Below are links to letters from colleagues and students describing my capacity as a teacher. Two letters come from my department chair, Eystein Dahl, who, in addition to recommending me on behalf of the Department of Language and Culture, has been following my course in the use of statistics in linguistics during Spring 2017 and thus had numerous opportunities to observe my teaching. Another colleague, Lene Antonsen, followed this course in 2016 and provides a second letter describing this course. I have two letters from colleagues with whom I team-teach Russian courses at UiT: Hanne M. Eckhoff and Svetlana Sokolova. Steven Clancy, my former PhD student and currently the Director of the Slavic Languages program at Harvard University, provides the perspective of a colleague and co-author of two of my textbooks. Robert J. Reynolds is my most recent PhD student, Max Bäckström is my current MA student, James McDonald is a current BA student, and four exchange students from Moscow give an international perspective.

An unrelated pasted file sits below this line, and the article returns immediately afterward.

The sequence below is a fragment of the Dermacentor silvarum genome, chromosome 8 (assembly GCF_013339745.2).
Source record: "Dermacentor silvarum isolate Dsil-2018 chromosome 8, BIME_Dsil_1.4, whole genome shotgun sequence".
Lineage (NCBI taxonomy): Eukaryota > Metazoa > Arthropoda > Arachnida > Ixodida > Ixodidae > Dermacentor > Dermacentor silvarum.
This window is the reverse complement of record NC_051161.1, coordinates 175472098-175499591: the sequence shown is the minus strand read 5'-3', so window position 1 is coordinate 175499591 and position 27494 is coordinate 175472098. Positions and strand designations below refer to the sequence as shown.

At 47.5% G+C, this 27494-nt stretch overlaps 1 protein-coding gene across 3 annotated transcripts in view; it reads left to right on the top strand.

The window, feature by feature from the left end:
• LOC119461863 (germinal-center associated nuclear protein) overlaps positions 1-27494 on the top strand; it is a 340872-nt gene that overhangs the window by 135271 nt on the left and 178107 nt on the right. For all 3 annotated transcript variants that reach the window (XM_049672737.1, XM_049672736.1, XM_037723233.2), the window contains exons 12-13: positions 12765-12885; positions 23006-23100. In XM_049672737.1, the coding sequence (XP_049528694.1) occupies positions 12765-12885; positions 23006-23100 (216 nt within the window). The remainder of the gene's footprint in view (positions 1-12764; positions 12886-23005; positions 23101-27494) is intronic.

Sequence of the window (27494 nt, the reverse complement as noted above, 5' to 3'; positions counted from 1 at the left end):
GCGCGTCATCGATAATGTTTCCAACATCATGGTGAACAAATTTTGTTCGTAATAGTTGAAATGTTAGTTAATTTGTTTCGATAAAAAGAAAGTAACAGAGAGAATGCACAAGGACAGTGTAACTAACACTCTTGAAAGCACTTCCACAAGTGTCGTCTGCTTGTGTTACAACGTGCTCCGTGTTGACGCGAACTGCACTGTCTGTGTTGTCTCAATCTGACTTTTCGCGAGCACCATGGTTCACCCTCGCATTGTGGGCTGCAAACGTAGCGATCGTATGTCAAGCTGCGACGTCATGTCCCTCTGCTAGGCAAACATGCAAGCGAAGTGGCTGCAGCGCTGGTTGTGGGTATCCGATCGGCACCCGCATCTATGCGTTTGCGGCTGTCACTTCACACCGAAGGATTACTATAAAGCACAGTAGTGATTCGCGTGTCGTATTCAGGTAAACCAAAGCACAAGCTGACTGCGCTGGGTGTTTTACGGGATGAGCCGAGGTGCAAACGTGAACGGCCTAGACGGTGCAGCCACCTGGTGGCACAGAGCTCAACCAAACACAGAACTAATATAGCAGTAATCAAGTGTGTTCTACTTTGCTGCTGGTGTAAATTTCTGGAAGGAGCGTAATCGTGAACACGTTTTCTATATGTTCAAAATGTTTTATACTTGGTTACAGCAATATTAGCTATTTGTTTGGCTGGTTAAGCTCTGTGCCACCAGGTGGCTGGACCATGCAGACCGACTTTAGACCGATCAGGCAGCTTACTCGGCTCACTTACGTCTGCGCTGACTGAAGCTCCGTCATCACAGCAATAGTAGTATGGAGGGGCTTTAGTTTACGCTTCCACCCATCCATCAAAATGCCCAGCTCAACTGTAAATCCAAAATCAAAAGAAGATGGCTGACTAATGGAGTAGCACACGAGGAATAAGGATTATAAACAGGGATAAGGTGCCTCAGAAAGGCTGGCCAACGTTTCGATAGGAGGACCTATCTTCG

Although of course the letters speak for themselves, I offer some brief reflections on their contents here, especially in relation to the elusive “aha” moment that is crucial to my teaching philosophy. In his letter on behalf of the department, Eystein Dahl puts forward an ambitious plan to build up our department as a national resource with an international reputation and to apply for a Center of Excellence in Teaching. Given the outstanding quality and collaborative attitude of our colleagues under Eystein’s leadership, I am very optimistic about the future of this plan and hope that my candidacy as a meritorious teacher will contribute to its success. Eystein Dahl and Lene Antonsen describe the newest course I have designed at UiT, HIF 3082 Quantitative Methods in Linguistics, as consisting of well-structured classes that give students the opportunity to work hands-on with real language data that I provide, and also to get feedback from me both in and outside of class, as well as from each other and from an external expert. Both letters further highlight the fact that students in the course go on to use statistical methods in their MA and PhD projects. I take all this to mean that I am providing at least some “aha” moments in that course. I see also a relationship between my own passion for the topic as a researcher and my teaching, and both Eystein and Lene point to my focus on research-based teaching, a theme reiterated by Steven Clancy and Robert Reynolds. Hanne M. Eckhoff, who has given a guest lecture in this course, emphasizes its innovative nature. Hanne, who also team-teaches with us in Russian, states that we have an unusually collaborative and collective approach to teaching which has made it easy for her to fit in comfortably with the group. Svetlana Sokolova continues the theme of research-based teaching and involvement of students in research and pedagogical projects, citing her own experience as a co-creator of our Exploring Emptiness database and website, and the establishment of Russian linguistics at UiT as an internationally acknowledged program of excellence, drawing students of all levels to Tromsø to share in the “aha” moments. Steven Clancy describes me as a tireless and influential “teacher of teachers” with a profound impact not only on my own students, but on the field as a whole and the many students that I will never know personally but whom I have reached through my textbooks and research. Robert Reynolds shares my enthusiasm for research that benefits pedagogy and the representation of the frontier of knowledge in course materials. Rob conveys the excitement of his discovery that the known “triggers” for the grammatical category of Russian aspect are actually quite rare in actual use (available in just 2% of running text!), which was a great “aha” moment for the two of us, when we realized this means that existing Russian textbooks are missing 98% of what we need to teach the students. We are currently working on a grant proposal aimed at unlocking the rest of this mystery. Rob also describes me as a dedicated PhD supervisor who supported him without stifling his creative impulses and even claims that my textbooks and websites “revolutionize grammar instruction”. My current MA student, Max Bäckström, describes me as a helpful and knowledgeable supervisor who gives him plenty of attention and inspires his research. James McDonald, a student in our first-year Russian course, describes how I help students to make the leap from the sterile classroom to the messy realities of authentic Russian from the Russian National Corpus, a chance for many “aha” moments, as well as his role in creating an on-going research-based resource, the Learner’s Constructicon of Russian, an experience that is building his confidence as a learner and user of Russian. Finally, four Russian students from the Higher School of Economics in Moscow on exchange at UiT Spring 2017 share their experience in a course I am currently team-teaching with Tore Nesset, and I am gratified to see many “aha” moments in their description of the projects and discussions we have shared both in and out of class.